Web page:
Mama, I'm Swollen
The crowd erupted into a barbaric chant of "Man Man, Man Man." Finally, responding to their summons, Man Man emerged in ridiculous all-white attire, with faces painted white. The band looked insane, as if the stage they were standing on was a completely different world, and the
music that followed matched this crazy persona.
The stage was decorated with bright, colorful feathers, party blowers,
toy snakes, a metal tin, three automated kittens that looked around
at the audience throughout the concert in creepy uneven intervals and
an assortment of other oddities that helped set the mood of the band:
bizarre, fun and energetic.
From start to finish Man Man played with crazed intensity. Members
of the band banged on drums and tins with all their might. The lead
singer jumped up, sat down, stood up, moved around and haphazardly hammered on his keyboard all while producing a cohesive sound. The lights flashed chaotically and matched the fast tempo of the song, fully immersing the crowd.
A few members of the audience yelled out the lyrics along with the
band, but the crowd was surprisingly stagnant during the performance,
with only a few people actually throwing their arms up into the air
dancing around. The stage and the audience seemed to be living in different spheres. Man Man, although delivering an excellent performance, failed to entice the crowd to go as crazy as itself during the set.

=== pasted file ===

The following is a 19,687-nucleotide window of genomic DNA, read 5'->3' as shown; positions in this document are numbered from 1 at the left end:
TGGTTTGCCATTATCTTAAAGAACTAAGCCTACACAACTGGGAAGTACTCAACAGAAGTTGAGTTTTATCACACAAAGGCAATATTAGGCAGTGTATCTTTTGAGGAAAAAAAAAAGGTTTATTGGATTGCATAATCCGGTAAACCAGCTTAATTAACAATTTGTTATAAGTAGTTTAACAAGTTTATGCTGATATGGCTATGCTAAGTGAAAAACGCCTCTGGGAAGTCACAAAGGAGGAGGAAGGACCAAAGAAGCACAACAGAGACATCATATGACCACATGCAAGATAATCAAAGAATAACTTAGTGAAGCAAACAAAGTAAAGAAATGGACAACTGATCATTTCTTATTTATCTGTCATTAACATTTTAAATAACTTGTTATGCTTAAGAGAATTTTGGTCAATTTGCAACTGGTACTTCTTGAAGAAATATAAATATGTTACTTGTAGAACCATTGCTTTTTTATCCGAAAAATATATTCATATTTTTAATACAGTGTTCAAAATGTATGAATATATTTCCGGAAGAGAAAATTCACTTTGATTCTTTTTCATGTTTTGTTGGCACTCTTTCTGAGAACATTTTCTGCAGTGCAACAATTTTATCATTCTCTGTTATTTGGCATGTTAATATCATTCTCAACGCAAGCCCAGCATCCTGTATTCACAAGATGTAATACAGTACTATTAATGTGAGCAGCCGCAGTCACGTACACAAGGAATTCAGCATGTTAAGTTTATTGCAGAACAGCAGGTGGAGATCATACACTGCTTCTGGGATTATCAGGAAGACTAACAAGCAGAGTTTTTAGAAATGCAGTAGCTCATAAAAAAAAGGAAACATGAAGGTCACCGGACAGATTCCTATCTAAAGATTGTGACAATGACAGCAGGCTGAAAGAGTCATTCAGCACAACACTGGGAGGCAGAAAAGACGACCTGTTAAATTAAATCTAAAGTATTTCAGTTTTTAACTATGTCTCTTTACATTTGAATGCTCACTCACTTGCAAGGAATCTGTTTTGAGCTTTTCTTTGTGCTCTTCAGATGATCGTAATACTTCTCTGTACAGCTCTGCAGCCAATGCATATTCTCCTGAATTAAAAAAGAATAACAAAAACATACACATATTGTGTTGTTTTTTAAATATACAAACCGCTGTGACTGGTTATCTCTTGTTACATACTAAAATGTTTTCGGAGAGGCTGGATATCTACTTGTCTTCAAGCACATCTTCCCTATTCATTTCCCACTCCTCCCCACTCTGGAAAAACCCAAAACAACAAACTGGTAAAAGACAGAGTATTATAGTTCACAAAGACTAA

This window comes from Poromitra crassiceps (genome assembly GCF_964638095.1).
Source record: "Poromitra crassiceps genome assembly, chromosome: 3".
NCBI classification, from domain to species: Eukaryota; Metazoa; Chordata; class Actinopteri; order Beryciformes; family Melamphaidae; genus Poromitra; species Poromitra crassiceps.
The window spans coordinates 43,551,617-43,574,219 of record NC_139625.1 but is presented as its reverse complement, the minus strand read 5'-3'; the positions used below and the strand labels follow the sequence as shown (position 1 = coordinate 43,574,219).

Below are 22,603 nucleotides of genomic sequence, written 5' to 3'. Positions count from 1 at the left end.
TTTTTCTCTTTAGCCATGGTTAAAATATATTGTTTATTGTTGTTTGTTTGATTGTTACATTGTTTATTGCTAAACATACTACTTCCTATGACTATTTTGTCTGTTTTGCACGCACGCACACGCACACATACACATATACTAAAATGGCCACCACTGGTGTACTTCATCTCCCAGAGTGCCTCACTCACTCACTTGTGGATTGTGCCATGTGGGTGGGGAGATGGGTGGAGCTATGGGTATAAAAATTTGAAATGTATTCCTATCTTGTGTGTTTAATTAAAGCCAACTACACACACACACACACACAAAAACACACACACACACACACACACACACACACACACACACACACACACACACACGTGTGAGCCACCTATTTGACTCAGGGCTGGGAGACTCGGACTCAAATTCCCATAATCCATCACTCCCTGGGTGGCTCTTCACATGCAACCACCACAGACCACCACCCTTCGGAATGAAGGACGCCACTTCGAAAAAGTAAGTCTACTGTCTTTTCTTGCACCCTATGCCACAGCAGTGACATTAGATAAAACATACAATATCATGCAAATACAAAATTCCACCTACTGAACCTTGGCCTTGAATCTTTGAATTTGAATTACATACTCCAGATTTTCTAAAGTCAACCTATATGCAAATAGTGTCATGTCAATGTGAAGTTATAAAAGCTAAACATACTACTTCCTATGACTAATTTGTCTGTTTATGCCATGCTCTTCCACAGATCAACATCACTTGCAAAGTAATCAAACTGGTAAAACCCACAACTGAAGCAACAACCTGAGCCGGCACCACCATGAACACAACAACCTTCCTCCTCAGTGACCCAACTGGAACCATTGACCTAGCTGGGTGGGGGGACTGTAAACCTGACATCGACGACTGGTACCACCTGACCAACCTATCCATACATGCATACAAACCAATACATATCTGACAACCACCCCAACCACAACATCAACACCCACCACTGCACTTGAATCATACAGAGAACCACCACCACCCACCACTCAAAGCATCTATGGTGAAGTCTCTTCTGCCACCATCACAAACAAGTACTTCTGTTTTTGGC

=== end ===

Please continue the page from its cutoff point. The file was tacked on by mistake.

The band ended its set with the drummer and singer/pianist, who faced each other in the center of the stage, switching instruments. They only played one note, and then promptly said goodnight and ended the show. The musicians embraced each other with smiles running cheek to cheek.
Headliner Cursive took the stage with a completely different demeanor.
The stage felt relatively empty in comparison to Man Man's performance,
which seemed to have had every nook and cranny filled with something. The middle of the stage was left empty, allowing lead singer Tim Kasher to walk around and rock out during the set.
Cursive is a much older band as well, and its members were dressed modestly with each donning some variant of the jeans-and-button-up
Although Cursive was nowhere near as wild as Man Man, it sounded
no less passionate. With every word full of emotion, Kasher's singing took on a heartfelt and boisterous tone. The cello, which was added for The Ugly Organ album, was gone, and in its place was a trumpet and keyboard.
Although the cello made a great addition to the album, the performance
was not hurt without it this time around. The trumpet made Kasher's
words sound like a triumphant call, as if he was no longer wallowing in
his sorrowful lyrics.
Cursive opened with "Butcher the Song," and about half the crowd seemed to know the words and few had reservations about singing along. This kept up for the majority of the set. However, there was always a large drop in audience participation when the band played a newer song. Unsurprisingly, the entire audience seemed to know every word to Cursive's most popular song, "Art is Hard."
But the evening's explosive performances exhibited the exact opposite
— for Man Man and Cursive, art seemed to come pretty easily.
LP / CD / MP3
LP / CD / MP3
LP / CD / MP3